Even with regressive fee scales (the percentage rate declining as portfolio size thresholds are reached), asset-based fees lead to a ‘socialist’ business model in which wealthier clients subsidise the less wealthy, allowing more clients to benefit from the service even when the fee at the firm’s ‘entry level’ is below true cost. This arises because the relationship between the portfolio size and the cost of managing it is very loose. Some wealthy people may be happy with this arrangement but it’s more likely they do not realise what’s happening. We think it’s wrong.
Asset-based fees also lead to conflicts of interest between clients and the manager. These are introduced in our video. It’s light-hearted but these are all serious flaws in the conventional business model.
A principles-based approach to charging
We started out by thinking that purely flat fees were best. We didn’t mean standard to all but certainly varying between clients only as a function of the scope, complexity and hence cost of delivering the service, and not otherwise related to levels of wealth.
From the standpoint of alignment of interests, it is easiest then to argue that a manager is economically indifferent to the client’s choices about how much of their household balance sheet to expose to capital market risk (and hence to asset-based fees) or how much and when to gift (potentially maximising their own welfare but at the expense of their manager). Clients are not incentivised to game the manager’s fee scale or conceal facts about their wealth. Managers are not incentivised to maximise assets invested in products or securities in their fee base. Clients (with our help) define their ‘utility’, or what denotes personal satisfaction, and we are paid to maximise that utility.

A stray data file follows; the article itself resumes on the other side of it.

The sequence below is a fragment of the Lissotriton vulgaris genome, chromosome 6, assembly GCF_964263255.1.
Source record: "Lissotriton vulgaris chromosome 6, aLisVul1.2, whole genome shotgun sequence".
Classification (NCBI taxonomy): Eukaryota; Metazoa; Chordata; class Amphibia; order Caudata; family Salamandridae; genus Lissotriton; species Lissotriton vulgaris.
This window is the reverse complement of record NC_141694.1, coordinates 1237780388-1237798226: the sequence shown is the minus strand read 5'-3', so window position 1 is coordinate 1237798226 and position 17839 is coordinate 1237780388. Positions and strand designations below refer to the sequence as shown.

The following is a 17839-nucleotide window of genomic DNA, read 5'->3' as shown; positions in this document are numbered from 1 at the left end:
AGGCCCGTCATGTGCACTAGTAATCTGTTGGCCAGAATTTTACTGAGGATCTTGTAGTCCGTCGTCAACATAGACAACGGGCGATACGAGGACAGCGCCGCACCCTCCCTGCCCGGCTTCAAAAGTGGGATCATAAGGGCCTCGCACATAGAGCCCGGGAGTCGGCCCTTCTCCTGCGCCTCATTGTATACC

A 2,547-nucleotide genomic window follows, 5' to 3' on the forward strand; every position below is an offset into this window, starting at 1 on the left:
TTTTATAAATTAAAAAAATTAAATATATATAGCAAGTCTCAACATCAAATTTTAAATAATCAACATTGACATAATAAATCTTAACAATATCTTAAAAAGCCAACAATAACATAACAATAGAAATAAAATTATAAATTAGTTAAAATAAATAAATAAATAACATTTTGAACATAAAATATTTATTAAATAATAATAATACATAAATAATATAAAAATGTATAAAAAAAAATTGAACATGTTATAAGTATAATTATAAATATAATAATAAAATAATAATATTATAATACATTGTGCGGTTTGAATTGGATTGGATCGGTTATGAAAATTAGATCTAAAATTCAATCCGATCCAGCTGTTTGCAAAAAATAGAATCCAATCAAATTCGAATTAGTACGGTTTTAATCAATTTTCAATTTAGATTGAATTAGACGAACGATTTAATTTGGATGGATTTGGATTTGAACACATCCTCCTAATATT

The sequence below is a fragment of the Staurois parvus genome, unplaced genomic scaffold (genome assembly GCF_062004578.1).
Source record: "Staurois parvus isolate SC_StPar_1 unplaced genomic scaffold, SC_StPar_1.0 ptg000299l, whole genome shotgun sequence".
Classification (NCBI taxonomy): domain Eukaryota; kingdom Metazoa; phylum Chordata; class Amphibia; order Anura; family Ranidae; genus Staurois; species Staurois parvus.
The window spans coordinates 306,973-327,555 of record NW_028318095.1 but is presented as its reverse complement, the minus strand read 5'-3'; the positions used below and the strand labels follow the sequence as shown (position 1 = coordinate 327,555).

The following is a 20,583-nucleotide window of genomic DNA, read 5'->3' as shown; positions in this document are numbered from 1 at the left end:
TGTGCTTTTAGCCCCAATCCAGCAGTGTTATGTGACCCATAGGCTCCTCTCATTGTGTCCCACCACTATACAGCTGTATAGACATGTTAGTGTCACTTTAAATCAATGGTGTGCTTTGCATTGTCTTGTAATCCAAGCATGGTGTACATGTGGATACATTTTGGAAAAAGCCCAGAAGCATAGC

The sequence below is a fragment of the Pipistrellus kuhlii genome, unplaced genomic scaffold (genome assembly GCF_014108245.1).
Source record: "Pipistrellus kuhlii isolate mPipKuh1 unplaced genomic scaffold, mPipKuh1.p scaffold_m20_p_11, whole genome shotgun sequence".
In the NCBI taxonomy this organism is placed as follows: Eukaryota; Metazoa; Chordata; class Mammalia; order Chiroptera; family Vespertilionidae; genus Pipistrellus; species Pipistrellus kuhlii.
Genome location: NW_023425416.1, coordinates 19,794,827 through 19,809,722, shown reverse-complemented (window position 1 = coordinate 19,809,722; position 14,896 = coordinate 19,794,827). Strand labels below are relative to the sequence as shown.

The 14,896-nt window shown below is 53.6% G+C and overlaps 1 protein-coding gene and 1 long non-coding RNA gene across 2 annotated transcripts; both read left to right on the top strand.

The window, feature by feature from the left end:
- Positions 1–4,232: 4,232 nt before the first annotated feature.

As we show in the video, asset-based fees are often presented as aligning the interests of clients and managers via investment performance (‘we do well when you do well and we suffer when you suffer’). This is seductive but false reasoning and that is usually revealed as soon as we start planning a goal. Risk preferences are highly idiosyncratic, specific to the goal not general to a personality, and are bound to vary between clients. The idea that a manager’s preferences, when tied by asset-based fees to the same capital-market volatility, are identical to any, let alone all, is patently absurd. It’s the right reason performance fees have not caught on in private wealth.